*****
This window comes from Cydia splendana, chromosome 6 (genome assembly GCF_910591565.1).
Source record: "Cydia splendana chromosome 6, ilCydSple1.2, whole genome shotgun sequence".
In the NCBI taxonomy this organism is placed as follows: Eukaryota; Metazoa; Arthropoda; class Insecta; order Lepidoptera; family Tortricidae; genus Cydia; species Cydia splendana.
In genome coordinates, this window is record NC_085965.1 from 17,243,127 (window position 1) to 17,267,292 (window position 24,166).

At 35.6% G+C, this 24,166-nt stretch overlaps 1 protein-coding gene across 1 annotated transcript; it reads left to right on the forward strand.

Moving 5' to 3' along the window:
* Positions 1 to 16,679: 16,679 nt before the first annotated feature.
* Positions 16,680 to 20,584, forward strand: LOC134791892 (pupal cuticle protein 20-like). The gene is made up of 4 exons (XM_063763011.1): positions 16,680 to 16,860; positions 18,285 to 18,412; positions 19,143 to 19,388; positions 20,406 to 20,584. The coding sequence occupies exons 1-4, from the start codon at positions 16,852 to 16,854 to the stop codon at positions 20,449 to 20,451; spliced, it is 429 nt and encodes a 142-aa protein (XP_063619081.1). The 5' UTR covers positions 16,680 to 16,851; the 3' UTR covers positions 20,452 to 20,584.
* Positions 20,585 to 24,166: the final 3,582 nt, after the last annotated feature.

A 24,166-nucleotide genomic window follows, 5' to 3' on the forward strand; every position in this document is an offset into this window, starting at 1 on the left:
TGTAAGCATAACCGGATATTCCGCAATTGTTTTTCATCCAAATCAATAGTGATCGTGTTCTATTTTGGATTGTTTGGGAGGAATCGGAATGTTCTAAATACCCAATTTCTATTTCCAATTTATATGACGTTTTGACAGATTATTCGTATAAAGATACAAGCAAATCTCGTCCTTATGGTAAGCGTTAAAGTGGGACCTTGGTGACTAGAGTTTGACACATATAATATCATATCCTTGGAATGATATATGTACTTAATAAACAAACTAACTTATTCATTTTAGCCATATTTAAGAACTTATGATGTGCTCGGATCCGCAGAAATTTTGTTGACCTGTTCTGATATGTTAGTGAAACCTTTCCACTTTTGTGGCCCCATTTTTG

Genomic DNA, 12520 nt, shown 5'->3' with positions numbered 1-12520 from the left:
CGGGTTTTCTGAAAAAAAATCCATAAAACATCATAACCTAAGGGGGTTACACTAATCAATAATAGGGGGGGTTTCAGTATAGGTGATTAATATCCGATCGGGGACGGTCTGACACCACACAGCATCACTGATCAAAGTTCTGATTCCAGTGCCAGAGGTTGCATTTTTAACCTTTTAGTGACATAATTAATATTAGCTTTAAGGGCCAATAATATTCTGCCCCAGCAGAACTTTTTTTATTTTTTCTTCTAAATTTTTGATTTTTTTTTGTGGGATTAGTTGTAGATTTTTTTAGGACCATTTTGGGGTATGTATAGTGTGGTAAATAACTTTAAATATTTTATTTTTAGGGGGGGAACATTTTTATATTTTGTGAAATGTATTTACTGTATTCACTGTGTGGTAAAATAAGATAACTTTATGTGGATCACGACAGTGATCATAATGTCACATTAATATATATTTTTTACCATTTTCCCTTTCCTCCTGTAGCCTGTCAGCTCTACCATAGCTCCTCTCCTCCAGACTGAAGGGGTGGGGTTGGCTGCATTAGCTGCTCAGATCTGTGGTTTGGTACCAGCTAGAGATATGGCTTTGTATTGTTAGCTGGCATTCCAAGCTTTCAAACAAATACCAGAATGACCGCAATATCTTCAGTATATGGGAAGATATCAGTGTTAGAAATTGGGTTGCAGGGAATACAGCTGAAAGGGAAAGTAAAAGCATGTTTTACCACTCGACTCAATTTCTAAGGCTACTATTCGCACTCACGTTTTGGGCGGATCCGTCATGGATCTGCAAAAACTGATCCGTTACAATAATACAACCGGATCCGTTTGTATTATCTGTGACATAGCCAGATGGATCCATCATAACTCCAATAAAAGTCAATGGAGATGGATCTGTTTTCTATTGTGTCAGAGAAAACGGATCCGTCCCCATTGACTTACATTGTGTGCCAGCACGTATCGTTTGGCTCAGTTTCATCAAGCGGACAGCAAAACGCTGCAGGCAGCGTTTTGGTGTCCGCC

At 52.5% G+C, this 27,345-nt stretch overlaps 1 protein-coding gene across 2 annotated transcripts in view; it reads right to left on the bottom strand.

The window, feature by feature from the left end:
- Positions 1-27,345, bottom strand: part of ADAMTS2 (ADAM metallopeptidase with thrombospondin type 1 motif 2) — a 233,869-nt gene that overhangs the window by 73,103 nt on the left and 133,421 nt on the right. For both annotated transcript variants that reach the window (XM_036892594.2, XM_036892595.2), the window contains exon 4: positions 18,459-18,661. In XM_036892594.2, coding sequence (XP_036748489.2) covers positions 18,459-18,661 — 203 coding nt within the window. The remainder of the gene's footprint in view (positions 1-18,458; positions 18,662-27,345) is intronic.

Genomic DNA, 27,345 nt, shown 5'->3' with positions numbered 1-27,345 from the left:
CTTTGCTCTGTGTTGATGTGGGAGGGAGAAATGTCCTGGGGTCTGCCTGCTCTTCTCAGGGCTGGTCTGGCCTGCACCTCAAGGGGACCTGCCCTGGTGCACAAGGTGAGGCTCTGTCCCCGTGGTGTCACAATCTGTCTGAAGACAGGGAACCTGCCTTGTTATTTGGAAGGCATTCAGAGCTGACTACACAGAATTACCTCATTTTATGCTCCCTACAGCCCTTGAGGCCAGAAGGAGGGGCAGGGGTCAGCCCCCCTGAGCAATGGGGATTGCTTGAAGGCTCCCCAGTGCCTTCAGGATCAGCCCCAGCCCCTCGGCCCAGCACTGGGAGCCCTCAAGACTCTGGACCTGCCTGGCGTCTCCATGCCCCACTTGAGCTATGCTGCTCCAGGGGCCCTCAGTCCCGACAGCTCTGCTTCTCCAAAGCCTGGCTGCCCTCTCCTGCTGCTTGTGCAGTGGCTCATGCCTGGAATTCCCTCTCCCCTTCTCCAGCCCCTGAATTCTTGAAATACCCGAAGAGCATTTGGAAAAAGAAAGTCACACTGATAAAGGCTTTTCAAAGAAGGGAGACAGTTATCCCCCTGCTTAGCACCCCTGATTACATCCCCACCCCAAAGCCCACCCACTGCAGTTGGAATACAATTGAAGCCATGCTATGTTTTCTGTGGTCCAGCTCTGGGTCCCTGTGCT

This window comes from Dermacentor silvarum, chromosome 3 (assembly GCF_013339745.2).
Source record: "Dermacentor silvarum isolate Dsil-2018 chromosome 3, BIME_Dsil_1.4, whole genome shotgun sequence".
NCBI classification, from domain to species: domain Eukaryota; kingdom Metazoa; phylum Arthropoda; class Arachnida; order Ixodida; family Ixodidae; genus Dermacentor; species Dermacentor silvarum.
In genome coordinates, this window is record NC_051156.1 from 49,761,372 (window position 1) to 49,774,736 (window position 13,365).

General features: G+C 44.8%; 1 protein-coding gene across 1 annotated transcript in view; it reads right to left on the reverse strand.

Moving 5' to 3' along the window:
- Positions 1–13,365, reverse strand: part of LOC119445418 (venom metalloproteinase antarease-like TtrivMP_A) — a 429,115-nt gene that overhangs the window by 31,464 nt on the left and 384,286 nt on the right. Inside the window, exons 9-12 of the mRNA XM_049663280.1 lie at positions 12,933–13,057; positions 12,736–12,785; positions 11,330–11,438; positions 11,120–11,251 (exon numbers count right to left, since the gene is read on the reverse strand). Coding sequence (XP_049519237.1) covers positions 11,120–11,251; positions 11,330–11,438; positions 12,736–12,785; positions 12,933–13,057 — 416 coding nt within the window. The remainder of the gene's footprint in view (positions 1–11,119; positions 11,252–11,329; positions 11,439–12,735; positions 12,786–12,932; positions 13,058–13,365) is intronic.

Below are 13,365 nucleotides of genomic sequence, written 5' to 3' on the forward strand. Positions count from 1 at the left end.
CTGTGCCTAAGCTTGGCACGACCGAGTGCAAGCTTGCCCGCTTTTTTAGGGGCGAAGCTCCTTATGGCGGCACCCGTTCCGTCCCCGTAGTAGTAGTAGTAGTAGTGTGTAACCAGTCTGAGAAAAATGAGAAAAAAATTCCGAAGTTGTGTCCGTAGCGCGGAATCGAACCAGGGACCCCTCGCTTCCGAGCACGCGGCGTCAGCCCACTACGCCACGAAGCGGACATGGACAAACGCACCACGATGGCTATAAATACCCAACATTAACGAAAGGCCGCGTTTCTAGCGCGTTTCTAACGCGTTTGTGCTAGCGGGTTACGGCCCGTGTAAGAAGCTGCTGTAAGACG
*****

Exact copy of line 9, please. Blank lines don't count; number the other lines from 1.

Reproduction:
* Positions 20,585 to 24,166: the final 3,582 nt, after the last annotated feature.